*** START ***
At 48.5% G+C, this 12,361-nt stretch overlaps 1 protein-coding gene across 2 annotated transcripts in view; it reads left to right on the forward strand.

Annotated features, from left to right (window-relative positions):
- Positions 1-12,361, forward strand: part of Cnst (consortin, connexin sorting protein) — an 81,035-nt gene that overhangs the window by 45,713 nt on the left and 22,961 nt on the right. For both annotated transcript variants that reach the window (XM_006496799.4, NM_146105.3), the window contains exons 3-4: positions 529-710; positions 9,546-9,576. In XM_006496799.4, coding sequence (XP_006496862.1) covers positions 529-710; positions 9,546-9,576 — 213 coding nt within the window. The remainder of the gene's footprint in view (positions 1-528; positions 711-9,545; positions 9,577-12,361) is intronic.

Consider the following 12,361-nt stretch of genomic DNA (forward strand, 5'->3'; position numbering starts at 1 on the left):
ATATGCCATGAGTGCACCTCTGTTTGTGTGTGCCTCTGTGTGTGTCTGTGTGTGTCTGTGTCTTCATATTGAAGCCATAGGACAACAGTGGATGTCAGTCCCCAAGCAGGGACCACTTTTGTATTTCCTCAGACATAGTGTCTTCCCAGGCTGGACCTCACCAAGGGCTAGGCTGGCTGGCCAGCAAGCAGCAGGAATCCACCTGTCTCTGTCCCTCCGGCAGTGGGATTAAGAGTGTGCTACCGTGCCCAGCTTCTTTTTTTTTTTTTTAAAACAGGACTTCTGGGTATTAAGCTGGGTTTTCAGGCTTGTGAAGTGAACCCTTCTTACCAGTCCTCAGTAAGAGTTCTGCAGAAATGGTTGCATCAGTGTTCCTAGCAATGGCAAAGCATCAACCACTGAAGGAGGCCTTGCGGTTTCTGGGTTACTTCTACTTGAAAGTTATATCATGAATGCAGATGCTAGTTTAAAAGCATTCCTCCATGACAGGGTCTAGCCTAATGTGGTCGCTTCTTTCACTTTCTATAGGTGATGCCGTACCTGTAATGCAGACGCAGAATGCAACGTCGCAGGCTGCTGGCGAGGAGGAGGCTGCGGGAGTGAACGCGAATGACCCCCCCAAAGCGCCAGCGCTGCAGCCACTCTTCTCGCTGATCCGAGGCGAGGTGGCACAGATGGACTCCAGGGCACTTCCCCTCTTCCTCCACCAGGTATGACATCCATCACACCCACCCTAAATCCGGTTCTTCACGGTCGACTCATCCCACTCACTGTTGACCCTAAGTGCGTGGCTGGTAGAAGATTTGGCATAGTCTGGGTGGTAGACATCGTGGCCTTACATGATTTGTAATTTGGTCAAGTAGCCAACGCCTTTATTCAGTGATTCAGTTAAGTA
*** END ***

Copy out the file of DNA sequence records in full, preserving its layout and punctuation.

At 48.5% G+C, this 12,361-nt stretch overlaps 1 protein-coding gene across 2 annotated transcripts in view; it reads left to right on the forward strand.

Annotated features, from left to right (window-relative positions):
- Positions 1-12,361, forward strand: part of Cnst (consortin, connexin sorting protein) — an 81,035-nt gene that overhangs the window by 45,713 nt on the left and 22,961 nt on the right. For both annotated transcript variants that reach the window (XM_006496799.4, NM_146105.3), the window contains exons 3-4: positions 529-710; positions 9,546-9,576. In XM_006496799.4, coding sequence (XP_006496862.1) covers positions 529-710; positions 9,546-9,576 — 213 coding nt within the window. The remainder of the gene's footprint in view (positions 1-528; positions 711-9,545; positions 9,577-12,361) is intronic.

Consider the following 12,361-nt stretch of genomic DNA (forward strand, 5'->3'; position numbering starts at 1 on the left):
ATATGCCATGAGTGCACCTCTGTTTGTGTGTGCCTCTGTGTGTGTCTGTGTGTGTCTGTGTCTTCATATTGAAGCCATAGGACAACAGTGGATGTCAGTCCCCAAGCAGGGACCACTTTTGTATTTCCTCAGACATAGTGTCTTCCCAGGCTGGACCTCACCAAGGGCTAGGCTGGCTGGCCAGCAAGCAGCAGGAATCCACCTGTCTCTGTCCCTCCGGCAGTGGGATTAAGAGTGTGCTACCGTGCCCAGCTTCTTTTTTTTTTTTTTAAAACAGGACTTCTGGGTATTAAGCTGGGTTTTCAGGCTTGTGAAGTGAACCCTTCTTACCAGTCCTCAGTAAGAGTTCTGCAGAAATGGTTGCATCAGTGTTCCTAGCAATGGCAAAGCATCAACCACTGAAGGAGGCCTTGCGGTTTCTGGGTTACTTCTACTTGAAAGTTATATCATGAATGCAGATGCTAGTTTAAAAGCATTCCTCCATGACAGGGTCTAGCCTAATGTGGTCGCTTCTTTCACTTTCTATAGGTGATGCCGTACCTGTAATGCAGACGCAGAATGCAACGTCGCAGGCTGCTGGCGAGGAGGAGGCTGCGGGAGTGAACGCGAATGACCCCCCCAAAGCGCCAGCGCTGCAGCCACTCTTCTCGCTGATCCGAGGCGAGGTGGCACAGATGGACTCCAGGGCACTTCCCCTCTTCCTCCACCAGGTATGACATCCATCACACCCACCCTAAATCCGGTTCTTCACGGTCGACTCATCCCACTCACTGTTGACCCTAAGTGCGTGGCTGGTAGAAGATTTGGCATAGTCTGGGTGGTAGACATCGTGGCCTTACATGATTTGTAATTTGGTCAAGTAGCCAACGCCTTTATTCAGTGATTCAGTTAAGTA